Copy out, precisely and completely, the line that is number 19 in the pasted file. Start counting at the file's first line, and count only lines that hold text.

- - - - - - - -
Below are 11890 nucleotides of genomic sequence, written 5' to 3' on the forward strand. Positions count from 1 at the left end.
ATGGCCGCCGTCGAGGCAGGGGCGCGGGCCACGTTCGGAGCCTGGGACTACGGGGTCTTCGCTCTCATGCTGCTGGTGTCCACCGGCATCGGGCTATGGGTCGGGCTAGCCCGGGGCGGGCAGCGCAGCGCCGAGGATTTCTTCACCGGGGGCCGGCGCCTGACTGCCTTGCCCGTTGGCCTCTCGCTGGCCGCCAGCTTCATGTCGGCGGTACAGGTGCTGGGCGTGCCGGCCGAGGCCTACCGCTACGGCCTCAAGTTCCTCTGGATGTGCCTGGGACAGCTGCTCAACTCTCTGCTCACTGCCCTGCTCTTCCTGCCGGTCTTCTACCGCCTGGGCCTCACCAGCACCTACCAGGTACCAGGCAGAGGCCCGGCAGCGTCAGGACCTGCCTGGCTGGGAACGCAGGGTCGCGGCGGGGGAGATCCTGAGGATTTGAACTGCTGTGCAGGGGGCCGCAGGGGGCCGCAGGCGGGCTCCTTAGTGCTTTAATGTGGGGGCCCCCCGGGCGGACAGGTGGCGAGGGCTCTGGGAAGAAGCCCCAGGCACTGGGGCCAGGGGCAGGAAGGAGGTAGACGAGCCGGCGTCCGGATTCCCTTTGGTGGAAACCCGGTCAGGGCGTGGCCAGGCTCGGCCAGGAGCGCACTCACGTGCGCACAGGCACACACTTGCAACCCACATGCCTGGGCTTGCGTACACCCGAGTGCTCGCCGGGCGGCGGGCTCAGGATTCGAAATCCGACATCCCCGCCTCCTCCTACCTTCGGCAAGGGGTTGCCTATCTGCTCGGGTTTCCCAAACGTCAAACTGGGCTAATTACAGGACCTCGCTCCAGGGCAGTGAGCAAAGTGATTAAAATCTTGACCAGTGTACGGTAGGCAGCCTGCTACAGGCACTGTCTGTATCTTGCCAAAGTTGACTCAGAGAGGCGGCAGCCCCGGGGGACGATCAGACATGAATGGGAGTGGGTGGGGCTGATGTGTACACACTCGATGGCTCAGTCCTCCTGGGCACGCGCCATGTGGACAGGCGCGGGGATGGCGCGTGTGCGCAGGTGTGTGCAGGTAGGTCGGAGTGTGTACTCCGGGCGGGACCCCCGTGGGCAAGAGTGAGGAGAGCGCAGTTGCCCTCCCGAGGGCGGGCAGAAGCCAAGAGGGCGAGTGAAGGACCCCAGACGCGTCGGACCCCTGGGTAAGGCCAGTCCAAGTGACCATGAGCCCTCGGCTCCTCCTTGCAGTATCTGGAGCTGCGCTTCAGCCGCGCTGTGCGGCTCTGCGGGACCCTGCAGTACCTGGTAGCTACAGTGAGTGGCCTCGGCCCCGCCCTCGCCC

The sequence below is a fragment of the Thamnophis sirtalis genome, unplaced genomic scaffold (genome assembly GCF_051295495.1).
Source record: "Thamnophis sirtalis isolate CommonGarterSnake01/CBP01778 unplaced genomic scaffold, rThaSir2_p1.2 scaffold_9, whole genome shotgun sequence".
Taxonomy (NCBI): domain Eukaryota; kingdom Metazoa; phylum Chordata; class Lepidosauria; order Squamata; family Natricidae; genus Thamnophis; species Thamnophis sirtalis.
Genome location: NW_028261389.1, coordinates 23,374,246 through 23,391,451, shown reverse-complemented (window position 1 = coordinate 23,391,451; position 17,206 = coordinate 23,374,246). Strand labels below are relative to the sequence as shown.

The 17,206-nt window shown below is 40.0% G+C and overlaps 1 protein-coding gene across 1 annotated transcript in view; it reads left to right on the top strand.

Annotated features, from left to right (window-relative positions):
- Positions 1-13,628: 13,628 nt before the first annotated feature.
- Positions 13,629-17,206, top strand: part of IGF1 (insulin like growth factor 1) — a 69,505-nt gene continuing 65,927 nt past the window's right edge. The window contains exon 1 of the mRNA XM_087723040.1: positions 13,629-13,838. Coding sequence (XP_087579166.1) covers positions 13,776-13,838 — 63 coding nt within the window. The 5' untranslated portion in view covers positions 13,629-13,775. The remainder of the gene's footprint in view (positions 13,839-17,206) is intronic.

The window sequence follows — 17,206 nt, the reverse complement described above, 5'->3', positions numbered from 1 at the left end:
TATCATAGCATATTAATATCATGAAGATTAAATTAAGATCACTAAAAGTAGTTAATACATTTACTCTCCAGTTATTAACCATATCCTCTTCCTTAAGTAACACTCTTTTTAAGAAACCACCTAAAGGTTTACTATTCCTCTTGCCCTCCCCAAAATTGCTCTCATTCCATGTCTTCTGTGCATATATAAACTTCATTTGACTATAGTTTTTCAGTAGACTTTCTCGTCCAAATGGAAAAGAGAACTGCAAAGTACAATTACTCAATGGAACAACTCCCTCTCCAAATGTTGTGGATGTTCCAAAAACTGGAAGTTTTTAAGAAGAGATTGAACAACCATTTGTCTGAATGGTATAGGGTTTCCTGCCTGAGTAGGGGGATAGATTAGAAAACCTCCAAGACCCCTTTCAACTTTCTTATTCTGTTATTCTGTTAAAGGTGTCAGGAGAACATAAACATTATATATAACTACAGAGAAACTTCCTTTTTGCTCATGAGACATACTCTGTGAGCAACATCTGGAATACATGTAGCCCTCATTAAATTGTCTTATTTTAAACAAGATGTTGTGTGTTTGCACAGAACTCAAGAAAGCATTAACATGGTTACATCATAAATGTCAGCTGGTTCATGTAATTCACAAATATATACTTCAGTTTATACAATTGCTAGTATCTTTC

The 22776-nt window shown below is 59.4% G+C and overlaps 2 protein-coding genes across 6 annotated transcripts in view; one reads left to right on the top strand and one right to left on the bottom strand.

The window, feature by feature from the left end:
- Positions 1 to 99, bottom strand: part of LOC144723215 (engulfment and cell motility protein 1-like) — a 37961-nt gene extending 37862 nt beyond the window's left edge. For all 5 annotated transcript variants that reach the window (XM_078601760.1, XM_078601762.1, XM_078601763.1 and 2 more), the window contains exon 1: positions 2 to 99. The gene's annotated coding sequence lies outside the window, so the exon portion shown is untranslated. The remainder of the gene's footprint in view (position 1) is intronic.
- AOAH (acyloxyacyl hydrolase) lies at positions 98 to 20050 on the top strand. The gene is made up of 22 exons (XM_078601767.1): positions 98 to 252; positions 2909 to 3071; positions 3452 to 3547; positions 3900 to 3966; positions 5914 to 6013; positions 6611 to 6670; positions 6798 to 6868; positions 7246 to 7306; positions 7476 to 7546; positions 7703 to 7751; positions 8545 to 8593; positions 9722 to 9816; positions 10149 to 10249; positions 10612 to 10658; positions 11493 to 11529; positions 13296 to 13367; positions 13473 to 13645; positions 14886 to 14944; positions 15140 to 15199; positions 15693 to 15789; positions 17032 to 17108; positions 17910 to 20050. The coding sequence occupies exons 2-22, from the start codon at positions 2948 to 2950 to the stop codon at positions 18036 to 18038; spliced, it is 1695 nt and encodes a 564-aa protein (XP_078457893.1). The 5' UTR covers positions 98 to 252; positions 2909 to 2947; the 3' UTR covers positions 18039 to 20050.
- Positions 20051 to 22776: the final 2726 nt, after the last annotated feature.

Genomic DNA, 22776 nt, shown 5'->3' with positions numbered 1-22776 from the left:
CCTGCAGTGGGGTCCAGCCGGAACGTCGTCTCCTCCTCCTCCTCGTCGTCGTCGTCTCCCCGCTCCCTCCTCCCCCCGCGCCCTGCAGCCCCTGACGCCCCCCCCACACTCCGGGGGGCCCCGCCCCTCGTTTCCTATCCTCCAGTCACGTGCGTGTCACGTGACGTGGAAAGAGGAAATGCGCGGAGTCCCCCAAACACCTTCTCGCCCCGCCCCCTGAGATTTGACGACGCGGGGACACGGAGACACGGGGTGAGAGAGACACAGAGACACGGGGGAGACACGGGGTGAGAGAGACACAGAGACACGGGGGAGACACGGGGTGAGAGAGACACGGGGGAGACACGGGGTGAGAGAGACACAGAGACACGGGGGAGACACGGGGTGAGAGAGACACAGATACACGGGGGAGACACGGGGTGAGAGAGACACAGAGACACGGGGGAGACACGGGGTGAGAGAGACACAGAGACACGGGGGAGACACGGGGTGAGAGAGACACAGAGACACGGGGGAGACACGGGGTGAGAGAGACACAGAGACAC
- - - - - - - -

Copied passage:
CCTGCAGTGGGGTCCAGCCGGAACGTCGTCTCCTCCTCCTCCTCGTCGTCGTCGTCTCCCCGCTCCCTCCTCCCCCCGCGCCCTGCAGCCCCTGACGCCCCCCCCACACTCCGGGGGGCCCCGCCCCTCGTTTCCTATCCTCCAGTCACGTGCGTGTCACGTGACGTGGAAAGAGGAAATGCGCGGAGTCCCCCAAACACCTTCTCGCCCCGCCCCCTGAGATTTGACGACGCGGGGACACGGAGACACGGGGTGAGAGAGACACAGAGACACGGGGGAGACACGGGGTGAGAGAGACACAGAGACACGGGGGAGACACGGGGTGAGAGAGACACGGGGGAGACACGGGGTGAGAGAGACACAGAGACACGGGGGAGACACGGGGTGAGAGAGACACAGATACACGGGGGAGACACGGGGTGAGAGAGACACAGAGACACGGGGGAGACACGGGGTGAGAGAGACACAGAGACACGGGGGAGACACGGGGTGAGAGAGACACAGAGACACGGGGGAGACACGGGGTGAGAGAGACACAGAGACAC